Although reptile-associated human salmonellosis only accounts for a very small proportion (approximately 0.9% in England) of human salmonellosis cases, it is thought that this is increasing, most probably due to the rise in popularity of keeping reptiles as pets rather than due to contact with wild reptiles.
Whilst the risks are low, infection is most likely to occur through contact with an infected reptile’s skin, or any other object/material contaminated with reptile droppings (including the tank and water of captive aquatic reptiles such as terrapins). Even apparently healthy reptiles should be considered as a risk for infection as they may be carrying Salmonella asymptomatically. Sensible hygiene precautions are therefore advised as a routine measure when handling these animals or associated material (see Prevention below).
People with salmonellosis most commonly develop signs of gastroenteritis, although more severe disease can occur, with young children and babies considered particularly susceptible to serious illness. If you suspect you might have contracted a Salmonella infection, you should seek medical advice.

Risk to domestic animal health

As with humans, domestic animals are also at risk of Salmonella infection through contact with the droppings of an infected reptile. We recommend avoiding contact between reptiles, or their droppings, and other pet animals. If you suspect your pet might have contracted a Salmonella infection, you should seek veterinary advice.


Salmonella infections in live reptiles can only be diagnosed by specialist laboratory testing of droppings, or swabs (taken from the animal’s skin or cloaca) for the presence of the bacteria. On post-mortem examination, the signs of Salmonella infection are variable and additional laboratory tests are required to confirm the diagnosis.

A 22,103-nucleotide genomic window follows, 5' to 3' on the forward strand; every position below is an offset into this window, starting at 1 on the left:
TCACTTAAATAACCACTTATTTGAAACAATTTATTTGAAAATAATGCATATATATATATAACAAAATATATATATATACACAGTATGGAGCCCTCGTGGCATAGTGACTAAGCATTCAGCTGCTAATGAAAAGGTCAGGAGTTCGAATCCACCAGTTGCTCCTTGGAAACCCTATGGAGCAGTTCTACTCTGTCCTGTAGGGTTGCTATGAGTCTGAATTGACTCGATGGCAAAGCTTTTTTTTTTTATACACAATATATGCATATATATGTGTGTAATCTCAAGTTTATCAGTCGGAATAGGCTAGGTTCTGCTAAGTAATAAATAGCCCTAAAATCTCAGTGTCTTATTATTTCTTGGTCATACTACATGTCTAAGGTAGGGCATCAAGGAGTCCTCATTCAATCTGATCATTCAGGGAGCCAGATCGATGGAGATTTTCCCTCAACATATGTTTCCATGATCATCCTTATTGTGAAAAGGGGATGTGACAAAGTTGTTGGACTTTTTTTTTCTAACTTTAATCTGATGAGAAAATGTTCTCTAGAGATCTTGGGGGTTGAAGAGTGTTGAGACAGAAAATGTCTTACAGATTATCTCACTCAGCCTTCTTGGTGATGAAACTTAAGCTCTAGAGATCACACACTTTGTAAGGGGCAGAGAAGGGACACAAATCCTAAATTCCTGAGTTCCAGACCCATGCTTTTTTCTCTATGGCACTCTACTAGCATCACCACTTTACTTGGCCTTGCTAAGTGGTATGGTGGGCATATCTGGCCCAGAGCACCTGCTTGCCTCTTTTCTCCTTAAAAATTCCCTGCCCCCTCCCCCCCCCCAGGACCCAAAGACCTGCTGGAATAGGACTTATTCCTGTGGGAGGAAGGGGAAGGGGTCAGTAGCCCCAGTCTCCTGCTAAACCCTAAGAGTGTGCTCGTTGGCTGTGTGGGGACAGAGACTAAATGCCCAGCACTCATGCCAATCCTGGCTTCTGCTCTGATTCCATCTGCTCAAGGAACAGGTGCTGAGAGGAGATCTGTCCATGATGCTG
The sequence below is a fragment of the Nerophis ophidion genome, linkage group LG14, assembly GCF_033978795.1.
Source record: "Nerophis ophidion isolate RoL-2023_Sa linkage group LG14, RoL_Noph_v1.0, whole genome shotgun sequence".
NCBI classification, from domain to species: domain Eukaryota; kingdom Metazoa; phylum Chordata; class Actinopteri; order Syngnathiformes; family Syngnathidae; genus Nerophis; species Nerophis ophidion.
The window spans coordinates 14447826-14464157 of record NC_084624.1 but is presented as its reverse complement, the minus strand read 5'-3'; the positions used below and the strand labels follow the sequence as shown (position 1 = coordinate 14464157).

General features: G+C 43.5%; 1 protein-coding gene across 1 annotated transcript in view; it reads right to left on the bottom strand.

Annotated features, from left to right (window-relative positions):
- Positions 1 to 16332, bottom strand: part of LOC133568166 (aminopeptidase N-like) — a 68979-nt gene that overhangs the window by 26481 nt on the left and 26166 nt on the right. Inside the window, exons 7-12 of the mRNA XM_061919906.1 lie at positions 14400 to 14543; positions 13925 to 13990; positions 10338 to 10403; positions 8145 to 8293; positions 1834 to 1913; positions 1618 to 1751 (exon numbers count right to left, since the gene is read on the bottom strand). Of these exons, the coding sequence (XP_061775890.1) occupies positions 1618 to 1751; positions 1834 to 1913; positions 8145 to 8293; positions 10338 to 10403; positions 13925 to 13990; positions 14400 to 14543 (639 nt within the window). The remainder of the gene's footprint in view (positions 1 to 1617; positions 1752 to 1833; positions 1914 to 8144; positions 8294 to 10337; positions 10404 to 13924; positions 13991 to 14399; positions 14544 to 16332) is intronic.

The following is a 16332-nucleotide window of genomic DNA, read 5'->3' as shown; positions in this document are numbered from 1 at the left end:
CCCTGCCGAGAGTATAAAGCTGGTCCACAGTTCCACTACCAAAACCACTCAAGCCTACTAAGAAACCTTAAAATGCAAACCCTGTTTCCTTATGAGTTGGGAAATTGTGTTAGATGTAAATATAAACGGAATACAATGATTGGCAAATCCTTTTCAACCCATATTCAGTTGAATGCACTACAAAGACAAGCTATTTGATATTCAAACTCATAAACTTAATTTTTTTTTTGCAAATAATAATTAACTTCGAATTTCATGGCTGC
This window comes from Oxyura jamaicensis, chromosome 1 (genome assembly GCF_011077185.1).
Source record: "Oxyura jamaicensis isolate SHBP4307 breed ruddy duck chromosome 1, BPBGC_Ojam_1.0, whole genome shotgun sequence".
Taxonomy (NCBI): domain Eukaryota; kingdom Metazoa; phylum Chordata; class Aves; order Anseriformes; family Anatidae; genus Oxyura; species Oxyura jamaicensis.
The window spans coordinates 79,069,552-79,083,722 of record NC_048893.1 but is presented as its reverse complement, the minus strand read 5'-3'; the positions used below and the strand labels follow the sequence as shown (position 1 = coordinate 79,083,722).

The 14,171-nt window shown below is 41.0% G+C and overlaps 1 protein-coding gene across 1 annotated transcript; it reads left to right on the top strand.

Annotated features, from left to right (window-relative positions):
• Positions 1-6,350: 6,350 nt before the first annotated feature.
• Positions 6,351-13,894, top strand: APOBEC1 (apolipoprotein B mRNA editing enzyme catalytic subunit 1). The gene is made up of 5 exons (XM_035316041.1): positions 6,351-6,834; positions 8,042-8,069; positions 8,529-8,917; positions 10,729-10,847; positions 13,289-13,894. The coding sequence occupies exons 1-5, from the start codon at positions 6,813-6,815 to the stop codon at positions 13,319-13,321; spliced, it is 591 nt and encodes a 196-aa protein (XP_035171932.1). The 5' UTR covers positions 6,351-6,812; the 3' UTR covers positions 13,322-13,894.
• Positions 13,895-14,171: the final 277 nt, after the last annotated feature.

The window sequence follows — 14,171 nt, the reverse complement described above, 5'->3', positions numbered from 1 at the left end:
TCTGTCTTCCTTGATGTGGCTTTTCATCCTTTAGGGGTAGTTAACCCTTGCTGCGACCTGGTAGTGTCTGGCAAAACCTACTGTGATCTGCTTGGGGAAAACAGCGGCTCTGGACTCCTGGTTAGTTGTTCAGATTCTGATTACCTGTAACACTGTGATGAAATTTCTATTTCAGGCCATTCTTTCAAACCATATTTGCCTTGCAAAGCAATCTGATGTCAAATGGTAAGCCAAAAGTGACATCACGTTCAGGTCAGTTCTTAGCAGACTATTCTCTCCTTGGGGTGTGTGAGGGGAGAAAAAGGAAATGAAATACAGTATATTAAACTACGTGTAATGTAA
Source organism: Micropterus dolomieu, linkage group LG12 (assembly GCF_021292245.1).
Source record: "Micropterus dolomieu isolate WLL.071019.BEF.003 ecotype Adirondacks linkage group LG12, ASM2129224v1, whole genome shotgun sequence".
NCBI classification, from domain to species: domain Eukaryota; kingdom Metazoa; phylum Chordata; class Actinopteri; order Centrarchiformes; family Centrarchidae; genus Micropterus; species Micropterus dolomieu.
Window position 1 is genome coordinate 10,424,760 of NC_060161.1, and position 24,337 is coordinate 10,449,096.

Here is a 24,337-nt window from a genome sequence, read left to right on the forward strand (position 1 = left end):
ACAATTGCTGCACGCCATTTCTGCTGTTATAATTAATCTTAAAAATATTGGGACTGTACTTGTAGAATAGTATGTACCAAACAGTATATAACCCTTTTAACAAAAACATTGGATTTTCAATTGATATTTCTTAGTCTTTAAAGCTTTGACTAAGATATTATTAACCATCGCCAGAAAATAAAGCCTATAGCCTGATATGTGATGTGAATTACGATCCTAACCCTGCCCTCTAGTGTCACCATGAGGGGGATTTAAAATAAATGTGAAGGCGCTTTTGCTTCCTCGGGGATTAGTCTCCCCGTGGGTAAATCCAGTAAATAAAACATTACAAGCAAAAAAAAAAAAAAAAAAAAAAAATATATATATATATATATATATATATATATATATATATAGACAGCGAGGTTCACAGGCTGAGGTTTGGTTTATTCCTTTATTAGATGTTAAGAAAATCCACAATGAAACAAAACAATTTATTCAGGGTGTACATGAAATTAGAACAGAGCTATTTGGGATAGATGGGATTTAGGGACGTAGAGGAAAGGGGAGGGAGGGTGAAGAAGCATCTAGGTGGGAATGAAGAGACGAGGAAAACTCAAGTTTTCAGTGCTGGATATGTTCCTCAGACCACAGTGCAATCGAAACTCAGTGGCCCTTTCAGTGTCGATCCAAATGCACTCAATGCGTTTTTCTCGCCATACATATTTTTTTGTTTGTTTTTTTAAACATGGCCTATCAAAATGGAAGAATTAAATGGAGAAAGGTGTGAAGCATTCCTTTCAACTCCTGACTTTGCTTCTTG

If you wish to report a sick or dead wild reptile, please visit Alternatively, if you have further queries or have no internet access, please call the Garden Wildlife Health vets on 0207 449 6685.

Prevention of disease in humans

We recommend the following hygiene precautions for anyone coming into contact with captive or wild reptiles:
  • Thoroughly wash hands with soap and water after touching a reptile, enclosure, or any other object that a reptile has made contact with. Avoid touching your face/mouth or eating until hands have been washed.
  • If you own a pet reptile, be aware that food items such as frozen mice or chicks can also be a source of Salmonella infection to your reptile or yourself. Thoroughly wash your hands with soap and water after making contact with such items.
  • Keep reptiles out of rooms where food for human consumption is handled and/or eaten.
  • All children coming into contact with a reptile, its enclosure, or any other object that a reptile has made contact with should be closely supervised, and their hands should be thoroughly washed with soap and water after any contact is made.